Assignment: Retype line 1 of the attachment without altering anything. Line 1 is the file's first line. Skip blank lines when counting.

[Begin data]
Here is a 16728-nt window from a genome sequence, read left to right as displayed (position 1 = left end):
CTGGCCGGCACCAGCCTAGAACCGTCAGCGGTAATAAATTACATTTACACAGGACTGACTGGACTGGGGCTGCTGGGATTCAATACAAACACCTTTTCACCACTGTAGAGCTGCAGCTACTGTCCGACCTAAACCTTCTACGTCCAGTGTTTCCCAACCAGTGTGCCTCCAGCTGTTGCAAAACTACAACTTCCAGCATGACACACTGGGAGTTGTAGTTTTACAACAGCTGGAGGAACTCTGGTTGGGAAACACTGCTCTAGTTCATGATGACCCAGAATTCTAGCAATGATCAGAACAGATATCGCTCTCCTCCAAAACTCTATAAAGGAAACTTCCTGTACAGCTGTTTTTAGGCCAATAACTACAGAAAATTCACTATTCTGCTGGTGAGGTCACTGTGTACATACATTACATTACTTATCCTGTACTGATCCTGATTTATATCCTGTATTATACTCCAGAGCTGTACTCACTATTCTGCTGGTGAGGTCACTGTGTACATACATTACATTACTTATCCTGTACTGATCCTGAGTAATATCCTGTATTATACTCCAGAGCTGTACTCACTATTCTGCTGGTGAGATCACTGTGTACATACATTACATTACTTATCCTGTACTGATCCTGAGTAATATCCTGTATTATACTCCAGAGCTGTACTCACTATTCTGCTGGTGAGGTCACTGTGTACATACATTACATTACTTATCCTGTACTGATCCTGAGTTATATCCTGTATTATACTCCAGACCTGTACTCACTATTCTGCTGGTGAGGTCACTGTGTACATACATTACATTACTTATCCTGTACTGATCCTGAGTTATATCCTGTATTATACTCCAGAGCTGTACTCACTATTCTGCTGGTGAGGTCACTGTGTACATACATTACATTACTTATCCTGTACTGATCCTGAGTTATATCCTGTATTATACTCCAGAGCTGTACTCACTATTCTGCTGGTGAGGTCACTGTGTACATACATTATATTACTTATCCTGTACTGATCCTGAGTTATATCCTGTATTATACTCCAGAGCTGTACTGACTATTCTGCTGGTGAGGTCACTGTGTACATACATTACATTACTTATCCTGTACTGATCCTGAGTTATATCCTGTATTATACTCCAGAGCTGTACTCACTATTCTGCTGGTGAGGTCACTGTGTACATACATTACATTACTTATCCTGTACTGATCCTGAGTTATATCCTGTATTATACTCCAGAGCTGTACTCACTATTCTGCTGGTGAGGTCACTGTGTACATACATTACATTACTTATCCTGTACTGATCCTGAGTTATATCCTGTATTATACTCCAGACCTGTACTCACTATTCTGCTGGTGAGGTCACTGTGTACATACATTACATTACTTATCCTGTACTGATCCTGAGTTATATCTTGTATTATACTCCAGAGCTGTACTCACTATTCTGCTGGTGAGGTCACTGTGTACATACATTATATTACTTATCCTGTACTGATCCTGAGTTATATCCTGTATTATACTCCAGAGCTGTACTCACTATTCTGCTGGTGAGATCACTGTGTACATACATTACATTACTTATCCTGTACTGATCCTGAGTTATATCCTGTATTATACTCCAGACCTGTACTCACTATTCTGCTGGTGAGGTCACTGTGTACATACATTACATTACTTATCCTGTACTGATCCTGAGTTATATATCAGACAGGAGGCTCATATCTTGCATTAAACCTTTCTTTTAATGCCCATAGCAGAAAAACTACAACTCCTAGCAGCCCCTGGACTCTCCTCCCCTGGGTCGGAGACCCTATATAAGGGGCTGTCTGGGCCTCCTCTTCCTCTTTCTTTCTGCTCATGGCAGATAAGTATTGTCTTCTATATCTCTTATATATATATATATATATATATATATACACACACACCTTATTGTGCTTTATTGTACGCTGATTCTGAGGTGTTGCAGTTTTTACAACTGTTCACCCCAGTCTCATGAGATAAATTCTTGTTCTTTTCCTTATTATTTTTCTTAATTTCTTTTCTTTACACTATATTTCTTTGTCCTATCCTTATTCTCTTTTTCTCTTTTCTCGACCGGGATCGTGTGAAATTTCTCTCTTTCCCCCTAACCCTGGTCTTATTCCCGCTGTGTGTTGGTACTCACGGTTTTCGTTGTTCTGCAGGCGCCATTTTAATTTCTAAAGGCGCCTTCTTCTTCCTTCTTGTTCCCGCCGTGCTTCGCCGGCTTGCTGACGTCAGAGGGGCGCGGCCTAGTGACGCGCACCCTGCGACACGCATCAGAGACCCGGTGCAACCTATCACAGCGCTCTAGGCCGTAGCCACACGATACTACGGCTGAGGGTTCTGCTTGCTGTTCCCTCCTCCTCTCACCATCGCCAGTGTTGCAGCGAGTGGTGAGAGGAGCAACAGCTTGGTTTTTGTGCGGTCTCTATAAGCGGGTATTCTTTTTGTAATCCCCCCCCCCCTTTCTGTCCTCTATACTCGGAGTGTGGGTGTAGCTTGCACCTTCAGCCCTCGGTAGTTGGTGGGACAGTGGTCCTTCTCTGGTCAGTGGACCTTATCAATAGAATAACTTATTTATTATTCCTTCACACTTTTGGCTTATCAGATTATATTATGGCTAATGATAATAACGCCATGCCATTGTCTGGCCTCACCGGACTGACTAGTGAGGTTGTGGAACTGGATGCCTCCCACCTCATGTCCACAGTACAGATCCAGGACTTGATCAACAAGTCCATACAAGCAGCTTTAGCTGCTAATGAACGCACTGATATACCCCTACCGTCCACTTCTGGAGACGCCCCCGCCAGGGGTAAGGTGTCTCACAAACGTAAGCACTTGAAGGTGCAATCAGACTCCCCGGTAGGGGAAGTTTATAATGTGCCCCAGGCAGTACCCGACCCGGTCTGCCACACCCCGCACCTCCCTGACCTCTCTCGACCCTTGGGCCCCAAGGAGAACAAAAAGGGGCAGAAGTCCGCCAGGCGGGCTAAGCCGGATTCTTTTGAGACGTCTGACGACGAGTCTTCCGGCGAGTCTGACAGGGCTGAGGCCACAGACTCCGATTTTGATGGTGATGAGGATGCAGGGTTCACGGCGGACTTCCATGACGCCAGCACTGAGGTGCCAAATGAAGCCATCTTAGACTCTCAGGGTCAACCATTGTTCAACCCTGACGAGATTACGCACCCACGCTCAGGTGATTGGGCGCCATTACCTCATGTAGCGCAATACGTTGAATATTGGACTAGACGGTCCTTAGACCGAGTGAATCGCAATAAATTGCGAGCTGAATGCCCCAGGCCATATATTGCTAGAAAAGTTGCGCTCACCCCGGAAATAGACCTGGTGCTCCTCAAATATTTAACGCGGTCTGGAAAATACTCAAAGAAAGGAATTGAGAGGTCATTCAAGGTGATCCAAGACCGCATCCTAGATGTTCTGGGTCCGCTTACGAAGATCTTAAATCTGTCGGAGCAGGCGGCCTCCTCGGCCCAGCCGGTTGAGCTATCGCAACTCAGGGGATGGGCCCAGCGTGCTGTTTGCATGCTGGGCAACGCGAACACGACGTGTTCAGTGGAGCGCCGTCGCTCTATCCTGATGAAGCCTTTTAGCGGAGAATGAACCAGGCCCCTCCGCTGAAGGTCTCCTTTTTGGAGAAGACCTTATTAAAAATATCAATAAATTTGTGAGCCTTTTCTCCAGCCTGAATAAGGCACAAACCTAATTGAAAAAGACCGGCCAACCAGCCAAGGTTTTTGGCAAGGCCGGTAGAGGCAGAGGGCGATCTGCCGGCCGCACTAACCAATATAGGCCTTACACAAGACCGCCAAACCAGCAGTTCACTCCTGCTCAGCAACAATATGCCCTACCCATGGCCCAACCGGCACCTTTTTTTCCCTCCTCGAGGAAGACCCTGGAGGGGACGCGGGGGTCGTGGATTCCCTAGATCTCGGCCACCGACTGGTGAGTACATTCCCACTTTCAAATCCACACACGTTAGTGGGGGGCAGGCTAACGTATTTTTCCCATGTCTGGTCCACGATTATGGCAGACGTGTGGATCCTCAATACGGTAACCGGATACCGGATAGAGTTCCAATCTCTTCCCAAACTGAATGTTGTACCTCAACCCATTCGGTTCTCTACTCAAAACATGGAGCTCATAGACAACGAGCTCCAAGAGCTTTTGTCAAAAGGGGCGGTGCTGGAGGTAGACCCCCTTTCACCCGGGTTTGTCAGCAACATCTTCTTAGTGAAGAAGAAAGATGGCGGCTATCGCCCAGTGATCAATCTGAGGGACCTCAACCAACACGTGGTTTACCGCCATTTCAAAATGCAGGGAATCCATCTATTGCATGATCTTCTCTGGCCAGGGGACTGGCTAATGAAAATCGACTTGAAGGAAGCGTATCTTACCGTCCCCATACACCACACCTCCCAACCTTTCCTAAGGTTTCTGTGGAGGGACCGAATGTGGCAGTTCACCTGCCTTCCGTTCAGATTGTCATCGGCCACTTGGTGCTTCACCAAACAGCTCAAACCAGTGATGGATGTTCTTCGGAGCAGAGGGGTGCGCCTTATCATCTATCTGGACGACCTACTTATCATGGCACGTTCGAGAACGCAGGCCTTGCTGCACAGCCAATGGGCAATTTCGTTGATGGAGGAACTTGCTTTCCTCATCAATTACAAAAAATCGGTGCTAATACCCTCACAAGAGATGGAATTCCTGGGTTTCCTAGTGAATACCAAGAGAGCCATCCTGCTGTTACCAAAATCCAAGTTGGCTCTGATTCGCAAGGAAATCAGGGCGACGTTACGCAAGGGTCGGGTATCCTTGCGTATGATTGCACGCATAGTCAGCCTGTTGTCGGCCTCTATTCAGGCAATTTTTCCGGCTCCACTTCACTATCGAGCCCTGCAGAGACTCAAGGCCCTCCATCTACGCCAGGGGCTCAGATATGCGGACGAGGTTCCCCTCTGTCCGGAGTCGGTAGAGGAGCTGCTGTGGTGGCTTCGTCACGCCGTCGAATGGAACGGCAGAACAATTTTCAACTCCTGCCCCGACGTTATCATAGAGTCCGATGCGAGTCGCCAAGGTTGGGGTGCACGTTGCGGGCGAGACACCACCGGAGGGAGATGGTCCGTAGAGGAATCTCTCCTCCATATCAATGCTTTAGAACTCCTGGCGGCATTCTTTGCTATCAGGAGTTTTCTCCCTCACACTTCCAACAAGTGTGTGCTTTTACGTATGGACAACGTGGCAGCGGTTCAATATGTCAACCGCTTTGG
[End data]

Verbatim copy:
Here is a 16728-nt window from a genome sequence, read left to right as displayed (position 1 = left end):